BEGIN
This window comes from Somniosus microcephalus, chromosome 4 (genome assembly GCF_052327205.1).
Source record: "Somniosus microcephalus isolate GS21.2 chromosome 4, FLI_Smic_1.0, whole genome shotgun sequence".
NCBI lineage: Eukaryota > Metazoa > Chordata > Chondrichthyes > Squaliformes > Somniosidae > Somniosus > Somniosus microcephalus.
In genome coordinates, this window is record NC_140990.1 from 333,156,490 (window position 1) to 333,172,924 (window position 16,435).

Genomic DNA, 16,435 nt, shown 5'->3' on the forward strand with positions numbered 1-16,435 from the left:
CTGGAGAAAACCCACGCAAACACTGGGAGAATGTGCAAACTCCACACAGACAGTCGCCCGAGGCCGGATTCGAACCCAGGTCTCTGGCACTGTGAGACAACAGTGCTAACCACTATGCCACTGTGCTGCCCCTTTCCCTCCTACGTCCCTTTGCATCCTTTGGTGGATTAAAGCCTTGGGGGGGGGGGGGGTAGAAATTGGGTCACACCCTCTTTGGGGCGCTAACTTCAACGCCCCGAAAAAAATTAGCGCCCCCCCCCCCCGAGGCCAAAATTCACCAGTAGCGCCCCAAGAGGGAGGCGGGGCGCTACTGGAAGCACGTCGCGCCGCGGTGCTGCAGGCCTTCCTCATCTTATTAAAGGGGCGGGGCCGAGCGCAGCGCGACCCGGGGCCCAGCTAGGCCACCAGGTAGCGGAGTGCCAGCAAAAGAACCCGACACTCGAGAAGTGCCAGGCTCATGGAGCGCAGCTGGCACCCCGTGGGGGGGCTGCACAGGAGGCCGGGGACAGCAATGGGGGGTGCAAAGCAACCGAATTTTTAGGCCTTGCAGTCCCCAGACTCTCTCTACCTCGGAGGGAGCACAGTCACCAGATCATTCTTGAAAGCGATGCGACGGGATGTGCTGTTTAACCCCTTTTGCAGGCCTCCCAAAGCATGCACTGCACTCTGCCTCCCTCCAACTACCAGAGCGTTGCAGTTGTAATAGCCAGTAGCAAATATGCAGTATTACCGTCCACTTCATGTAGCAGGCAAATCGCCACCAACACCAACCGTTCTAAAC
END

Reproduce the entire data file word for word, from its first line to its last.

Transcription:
This window comes from Somniosus microcephalus, chromosome 4 (genome assembly GCF_052327205.1).
Source record: "Somniosus microcephalus isolate GS21.2 chromosome 4, FLI_Smic_1.0, whole genome shotgun sequence".
NCBI lineage: Eukaryota > Metazoa > Chordata > Chondrichthyes > Squaliformes > Somniosidae > Somniosus > Somniosus microcephalus.
In genome coordinates, this window is record NC_140990.1 from 333,156,490 (window position 1) to 333,172,924 (window position 16,435).

Genomic DNA, 16,435 nt, shown 5'->3' on the forward strand with positions numbered 1-16,435 from the left:
CTGGAGAAAACCCACGCAAACACTGGGAGAATGTGCAAACTCCACACAGACAGTCGCCCGAGGCCGGATTCGAACCCAGGTCTCTGGCACTGTGAGACAACAGTGCTAACCACTATGCCACTGTGCTGCCCCTTTCCCTCCTACGTCCCTTTGCATCCTTTGGTGGATTAAAGCCTTGGGGGGGGGGGGGGTAGAAATTGGGTCACACCCTCTTTGGGGCGCTAACTTCAACGCCCCGAAAAAAATTAGCGCCCCCCCCCCCCGAGGCCAAAATTCACCAGTAGCGCCCCAAGAGGGAGGCGGGGCGCTACTGGAAGCACGTCGCGCCGCGGTGCTGCAGGCCTTCCTCATCTTATTAAAGGGGCGGGGCCGAGCGCAGCGCGACCCGGGGCCCAGCTAGGCCACCAGGTAGCGGAGTGCCAGCAAAAGAACCCGACACTCGAGAAGTGCCAGGCTCATGGAGCGCAGCTGGCACCCCGTGGGGGGGCTGCACAGGAGGCCGGGGACAGCAATGGGGGGTGCAAAGCAACCGAATTTTTAGGCCTTGCAGTCCCCAGACTCTCTCTACCTCGGAGGGAGCACAGTCACCAGATCATTCTTGAAAGCGATGCGACGGGATGTGCTGTTTAACCCCTTTTGCAGGCCTCCCAAAGCATGCACTGCACTCTGCCTCCCTCCAACTACCAGAGCGTTGCAGTTGTAATAGCCAGTAGCAAATATGCAGTATTACCGTCCACTTCATGTAGCAGGCAAATCGCCACCAACACCAACCGTTCTAAAC